The general election is three months away, and “unprecedented” is not a big enough word to encompass the known and unknown events ahead. Most troubling is what will be happening with the virus in November in each state and voting district.
The past week foreshadows how wild the ride ahead could get. Within the space of a few days, the president condemned the governor of Nevada for signing a mail-in voting law and threatened a lawsuit, then encouraged voters in Florida to vote by mail despite months of tweets and public statements asserting that mail votes could not be trusted. Along the way, members of both parties expressed trepidation about the Post Office's ability to handle massive increases in mail ballots.
Election officials are determined to do their part, and to learn from one another and the difficulties experienced in COVID-era elections. A recent primary in Missouri went smoothly enough that the governor congratulated all involved for “a job well done.”
In the meantime, states continue to fine-tune the guidelines for their elections, attempting to identify and address vital details. Here are a few examples from scores of bills introduced since June:
Massachusetts H4820, enacted in July as an emergency law, establishes that any form of written request for a mail ballot will be treated as valid, requiring that any application be received on or before the seventh day preceding an election. It requires the Secretary of State to mail an application for early voting by mail by July 15, to every voter registered before July 1. It mandates a second mailing in September that includes all voters who registered before the beginning of that month, excluding those who have already applied for ballots. Among other provisions, it allows the use of secured municipal drop boxes for receipt of ballots.
Several Michigan bills address election issues. S0977 makes it a felony to request an absent voter application using the name of another person, or to attempt to obtain multiple ballots for one person. HB5991 lays out procedures to be followed if the signature on a ballot application does not match the signature on file, or it the application is unsigned. HB6001 sets out guidelines for the receipt, transfer and counting of ballots, including what is to be done if counting cannot be completed on election night.
HR2, in Louisiana urges the governing authority of each public high school to organize a voter registration drive, underscoring the importance of citizen participation in representative democracy. It states that these drives can help students understand that voting is both a right and a responsibility, with registration drives providing an opportunity to bring civics to life.
Mississippi HB1802 establishes a pre-election day voting period beginning 20 days before any election held in 2020, as a means of reducing opportunities for exposure to COVID-19. It also calls for extended hours at polling places during the last full week preceding an election.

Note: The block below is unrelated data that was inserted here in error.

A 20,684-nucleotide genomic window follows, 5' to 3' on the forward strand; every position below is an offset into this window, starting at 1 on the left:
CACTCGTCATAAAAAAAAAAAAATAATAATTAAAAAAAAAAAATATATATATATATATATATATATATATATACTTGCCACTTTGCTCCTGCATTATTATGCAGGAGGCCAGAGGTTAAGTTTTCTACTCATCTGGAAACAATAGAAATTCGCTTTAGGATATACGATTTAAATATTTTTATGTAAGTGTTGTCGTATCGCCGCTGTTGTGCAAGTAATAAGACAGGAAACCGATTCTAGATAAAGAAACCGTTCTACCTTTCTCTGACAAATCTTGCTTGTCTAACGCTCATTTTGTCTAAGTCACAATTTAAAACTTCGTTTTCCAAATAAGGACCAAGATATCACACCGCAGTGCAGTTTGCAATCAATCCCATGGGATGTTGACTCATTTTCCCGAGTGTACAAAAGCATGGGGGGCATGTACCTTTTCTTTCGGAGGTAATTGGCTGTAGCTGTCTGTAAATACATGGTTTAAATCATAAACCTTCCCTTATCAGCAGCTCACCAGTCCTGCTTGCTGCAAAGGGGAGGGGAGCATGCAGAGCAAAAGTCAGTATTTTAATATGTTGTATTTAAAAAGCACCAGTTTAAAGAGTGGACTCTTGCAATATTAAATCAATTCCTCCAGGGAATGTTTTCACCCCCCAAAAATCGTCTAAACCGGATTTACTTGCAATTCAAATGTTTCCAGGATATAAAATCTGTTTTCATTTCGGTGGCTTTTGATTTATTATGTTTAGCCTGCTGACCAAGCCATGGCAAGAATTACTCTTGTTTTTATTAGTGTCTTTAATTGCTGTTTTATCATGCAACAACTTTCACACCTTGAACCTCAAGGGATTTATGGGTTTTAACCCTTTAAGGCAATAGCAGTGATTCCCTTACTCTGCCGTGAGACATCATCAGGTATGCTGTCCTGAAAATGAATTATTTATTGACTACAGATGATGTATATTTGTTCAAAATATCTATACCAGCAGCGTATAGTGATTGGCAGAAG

New York is another state with numerous bills on the table. For example: S8846 notes that allowing electronic application for absentee ballots is efficient and convenient, and proposes that it should be allowed even after the period of the pandemic. A10724 requires the board of elections to provide a secure web-based system that voters can use to track the progress of absentee ballots, from the moment of request to the counting of the ballot. S8506 aims to prevent ballot harvesting by establishing what is required if a person wishes to apply for an absentee ballot pm behalf another voter. It would make ballot harvesting a class D felony.
Kentucky BR158 relates to campaign finance transparency. It would create public disclosure requirements regarding funding sources for “internet announcements” that advocate for the election or defeat of political candidates.
Tennessee HR0352 seeks support for the position that an order from Chancellor Ellen Hobbs Lyle allowing all registered voters to vote absentee is “an unconstitutional usurpation of legislative authority.”
HF116 in Minnesota would restore the right to vote to persons convicted of a felony when they have completed their sentence, or in cases a sentence does not include incarceration. If the individual is subsequently convicted of another felony, the right to vote will only be suspended during the period of their incarceration.
B23-0864, from the Council of the District of Columbia, amends the district’s Election Code. It requires the Board of Elections to operate at least 80 polling places for the November election, including one for those incarcerated in detention and correctional facilities. Among other provisions, it mandates the mailing of a ballot and postage-paid return envelope, voter guide and election information guide to every registered voter.
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